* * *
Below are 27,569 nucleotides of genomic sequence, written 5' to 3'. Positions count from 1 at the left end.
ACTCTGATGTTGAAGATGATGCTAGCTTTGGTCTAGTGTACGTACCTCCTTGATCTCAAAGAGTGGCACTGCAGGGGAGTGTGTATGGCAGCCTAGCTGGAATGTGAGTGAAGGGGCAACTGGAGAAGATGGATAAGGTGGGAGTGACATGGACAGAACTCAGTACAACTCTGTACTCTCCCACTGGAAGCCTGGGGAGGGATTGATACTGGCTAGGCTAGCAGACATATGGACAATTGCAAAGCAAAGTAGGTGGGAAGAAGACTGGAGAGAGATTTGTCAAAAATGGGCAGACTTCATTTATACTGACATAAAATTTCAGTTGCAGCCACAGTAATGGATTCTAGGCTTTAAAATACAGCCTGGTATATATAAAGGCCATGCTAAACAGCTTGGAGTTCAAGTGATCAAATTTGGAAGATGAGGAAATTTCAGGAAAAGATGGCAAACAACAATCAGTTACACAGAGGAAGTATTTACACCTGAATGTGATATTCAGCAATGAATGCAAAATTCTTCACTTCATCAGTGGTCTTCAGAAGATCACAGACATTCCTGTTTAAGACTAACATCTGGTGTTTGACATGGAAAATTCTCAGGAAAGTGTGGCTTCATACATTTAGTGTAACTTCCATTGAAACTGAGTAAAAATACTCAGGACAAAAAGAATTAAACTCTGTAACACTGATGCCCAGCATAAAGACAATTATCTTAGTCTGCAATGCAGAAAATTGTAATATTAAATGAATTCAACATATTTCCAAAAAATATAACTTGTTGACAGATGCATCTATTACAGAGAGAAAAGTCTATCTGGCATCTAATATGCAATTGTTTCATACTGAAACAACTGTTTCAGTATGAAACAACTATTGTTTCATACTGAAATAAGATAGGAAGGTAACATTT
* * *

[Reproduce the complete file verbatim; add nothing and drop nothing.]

Below are 27,569 nucleotides of genomic sequence, written 5' to 3'. Positions count from 1 at the left end.
ACTCTGATGTTGAAGATGATGCTAGCTTTGGTCTAGTGTACGTACCTCCTTGATCTCAAAGAGTGGCACTGCAGGGGAGTGTGTATGGCAGCCTAGCTGGAATGTGAGTGAAGGGGCAACTGGAGAAGATGGATAAGGTGGGAGTGACATGGACAGAACTCAGTACAACTCTGTACTCTCCCACTGGAAGCCTGGGGAGGGATTGATACTGGCTAGGCTAGCAGACATATGGACAATTGCAAAGCAAAGTAGGTGGGAAGAAGACTGGAGAGAGATTTGTCAAAAATGGGCAGACTTCATTTATACTGACATAAAATTTCAGTTGCAGCCACAGTAATGGATTCTAGGCTTTAAAATACAGCCTGGTATATATAAAGGCCATGCTAAACAGCTTGGAGTTCAAGTGATCAAATTTGGAAGATGAGGAAATTTCAGGAAAAGATGGCAAACAACAATCAGTTACACAGAGGAAGTATTTACACCTGAATGTGATATTCAGCAATGAATGCAAAATTCTTCACTTCATCAGTGGTCTTCAGAAGATCACAGACATTCCTGTTTAAGACTAACATCTGGTGTTTGACATGGAAAATTCTCAGGAAAGTGTGGCTTCATACATTTAGTGTAACTTCCATTGAAACTGAGTAAAAATACTCAGGACAAAAAGAATTAAACTCTGTAACACTGATGCCCAGCATAAAGACAATTATCTTAGTCTGCAATGCAGAAAATTGTAATATTAAATGAATTCAACATATTTCCAAAAAATATAACTTGTTGACAGATGCATCTATTACAGAGAGAAAAGTCTATCTGGCATCTAATATGCAATTGTTTCATACTGAAACAACTGTTTCAGTATGAAACAACTATTGTTTCATACTGAAATAAGATAGGAAGGTAACATTT